Want to discuss a new or upcoming project, demonstrate a tool, pose a meaty question, or call for collaborators? Give an informal, two-to-three minute presentation during our Dork Short session, which will take place over lunch. This lively lightning talks session is a great way to get the word out about a project or idea and to find people who can work with you or provide input. To sign up to give a dork short, just make a comment on this post, giving a title or brief description of your Dork Short. Note that we want to keep the session moving along, so plan to show a single slide (pre-loaded onto the presentation computer) or web page (if anything at all). You can always make a spur-of-the-moment decision on Saturday to do a Dork Short.
Digital Humanities certificates, programs, and centers are popping up all over the academic world, as many scholars across fields and disciplines realize its potential. But in such a wide and varied field with endless possibilities, how do you even begin teaching digital humanities? What do students need to know initially to get going?
I propose a session that workshops an “Intro to Digital Humanities” course for either/both undergraduates and graduate students. I envision both a Talk and Make session, in that we would pool collective knowledge to build a foundational list of “must-reads,” “must-know” topics, or “must-do” activities/skills to cover. For those who have already taught such courses, what worked well and what fizzled? The goal for this session would be to create a helpful first course that could lead to a wider DH curriculum.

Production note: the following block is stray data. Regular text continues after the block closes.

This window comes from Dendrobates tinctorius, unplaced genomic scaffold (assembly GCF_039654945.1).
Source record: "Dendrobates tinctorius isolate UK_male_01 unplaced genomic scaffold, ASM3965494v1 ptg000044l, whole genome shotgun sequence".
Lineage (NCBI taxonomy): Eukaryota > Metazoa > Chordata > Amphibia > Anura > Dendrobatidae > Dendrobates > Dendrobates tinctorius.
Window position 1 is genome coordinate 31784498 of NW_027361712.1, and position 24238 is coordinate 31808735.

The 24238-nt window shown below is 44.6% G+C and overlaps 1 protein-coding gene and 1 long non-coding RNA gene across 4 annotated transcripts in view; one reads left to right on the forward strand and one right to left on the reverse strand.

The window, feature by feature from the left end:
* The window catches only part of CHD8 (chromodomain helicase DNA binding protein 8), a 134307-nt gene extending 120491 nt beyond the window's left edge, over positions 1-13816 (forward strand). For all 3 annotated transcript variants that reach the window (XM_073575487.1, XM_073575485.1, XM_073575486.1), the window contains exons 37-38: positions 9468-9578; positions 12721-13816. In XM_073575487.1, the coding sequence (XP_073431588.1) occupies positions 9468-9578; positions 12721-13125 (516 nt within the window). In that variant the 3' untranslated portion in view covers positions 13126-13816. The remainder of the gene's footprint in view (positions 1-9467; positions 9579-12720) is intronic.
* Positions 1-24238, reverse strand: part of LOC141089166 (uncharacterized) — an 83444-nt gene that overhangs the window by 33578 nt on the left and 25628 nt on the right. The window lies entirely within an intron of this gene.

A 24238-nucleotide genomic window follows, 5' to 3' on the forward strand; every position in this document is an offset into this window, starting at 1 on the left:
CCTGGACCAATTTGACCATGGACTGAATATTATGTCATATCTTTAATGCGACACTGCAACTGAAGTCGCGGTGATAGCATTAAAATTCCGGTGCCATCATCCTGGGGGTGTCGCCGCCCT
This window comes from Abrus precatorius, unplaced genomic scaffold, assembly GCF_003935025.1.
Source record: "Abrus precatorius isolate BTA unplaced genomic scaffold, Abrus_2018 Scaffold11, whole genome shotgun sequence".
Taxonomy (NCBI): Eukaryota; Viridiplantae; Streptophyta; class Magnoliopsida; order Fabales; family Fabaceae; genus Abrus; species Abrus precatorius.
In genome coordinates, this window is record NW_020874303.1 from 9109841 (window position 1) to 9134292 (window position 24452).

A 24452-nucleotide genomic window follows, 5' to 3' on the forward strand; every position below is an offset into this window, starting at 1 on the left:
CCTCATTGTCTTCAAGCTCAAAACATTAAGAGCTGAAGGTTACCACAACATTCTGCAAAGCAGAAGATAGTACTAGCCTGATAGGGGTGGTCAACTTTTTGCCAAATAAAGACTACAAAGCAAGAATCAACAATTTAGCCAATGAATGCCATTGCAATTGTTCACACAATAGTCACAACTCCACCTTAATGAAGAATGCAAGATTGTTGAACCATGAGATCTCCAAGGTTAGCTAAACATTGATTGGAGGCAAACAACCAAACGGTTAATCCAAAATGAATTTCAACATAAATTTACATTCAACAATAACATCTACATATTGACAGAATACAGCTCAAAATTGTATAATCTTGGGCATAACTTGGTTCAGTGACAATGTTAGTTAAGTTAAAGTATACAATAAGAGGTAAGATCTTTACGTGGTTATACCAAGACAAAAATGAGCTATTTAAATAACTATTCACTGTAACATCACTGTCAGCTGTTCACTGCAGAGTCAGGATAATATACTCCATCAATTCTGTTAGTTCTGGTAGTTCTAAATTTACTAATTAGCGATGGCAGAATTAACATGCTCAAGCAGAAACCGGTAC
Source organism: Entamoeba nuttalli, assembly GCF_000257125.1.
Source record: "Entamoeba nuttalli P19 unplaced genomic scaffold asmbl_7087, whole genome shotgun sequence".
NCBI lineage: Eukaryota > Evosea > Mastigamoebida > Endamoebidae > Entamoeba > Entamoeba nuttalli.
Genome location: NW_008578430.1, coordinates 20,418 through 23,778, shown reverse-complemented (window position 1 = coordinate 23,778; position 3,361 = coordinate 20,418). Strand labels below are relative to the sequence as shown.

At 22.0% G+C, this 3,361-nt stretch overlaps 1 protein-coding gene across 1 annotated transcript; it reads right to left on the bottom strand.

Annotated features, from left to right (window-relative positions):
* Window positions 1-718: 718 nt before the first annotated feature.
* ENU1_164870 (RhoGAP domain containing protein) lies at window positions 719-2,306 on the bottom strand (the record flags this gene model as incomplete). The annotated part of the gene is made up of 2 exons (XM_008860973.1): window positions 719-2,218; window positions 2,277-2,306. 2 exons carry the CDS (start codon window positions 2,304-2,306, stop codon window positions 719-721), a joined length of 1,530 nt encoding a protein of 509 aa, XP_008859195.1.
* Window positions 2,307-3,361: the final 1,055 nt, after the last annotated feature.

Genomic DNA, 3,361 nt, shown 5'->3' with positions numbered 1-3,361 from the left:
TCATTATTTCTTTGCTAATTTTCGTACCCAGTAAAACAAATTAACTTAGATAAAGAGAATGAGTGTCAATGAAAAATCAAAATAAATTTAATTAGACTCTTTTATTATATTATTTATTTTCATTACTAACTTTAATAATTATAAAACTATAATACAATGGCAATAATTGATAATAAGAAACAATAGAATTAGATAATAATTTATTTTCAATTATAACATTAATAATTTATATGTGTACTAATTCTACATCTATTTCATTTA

Linked data and linked open data are batted about as buzzwords in digital humanities and digital library communities. Compared to the siloed and complex data of individual institutional repositories and databases, this model offers something different, radically (maybe, too radically?) simple, and inherently reusable across platforms.
I’d like to propose a session that briefly introduces and discusses the basic principles of LD and LOD (i.e. URIs, relationship vocabularies, existing LOD datasets) and examines some LOD project examples (e.g. Linked Jazz, Syriaca).
Ultimately, this talk session would be a discussion of the possible opportunities and drawbacks of using this “schema-neutral” data format, as well as a space to brainstorm: how would/could a scholar develop an LOD project? where would you find/reconcile/store your data? what kind of visualization or API would you build, assuming you had the resources at your disposal?
THATCamp Digital Frontiers will take place at Rice University’s Fondren Library on Saturday, September 24, 2016, immediately after the Digital Frontiers conference. It is co-sponsored by the the Andrew W. Mellon Foundation (through the Resilient Networks to Support Inclusive Digital Humanities Project grant), Digital Frontiers, Fondren Library and the Texas Digital Humanities Consortium.
We welcome all with an interest in digital humanities (broadly conceived) to join us for what promises to be a exhilarating day of conversation, hands-on exploration, and community building.
Thanks to generous sponsorship from the Mellon Foundation, registration is free. In order to provide the best THATCamp experience, we will limit registration to the first 50 registrants (first come, first served). Registration will close on September 19, 2016. If you didn’t make the registration deadline, you’re still welcome to register and attend, but you’ll need to provide your own breakfast and lunch.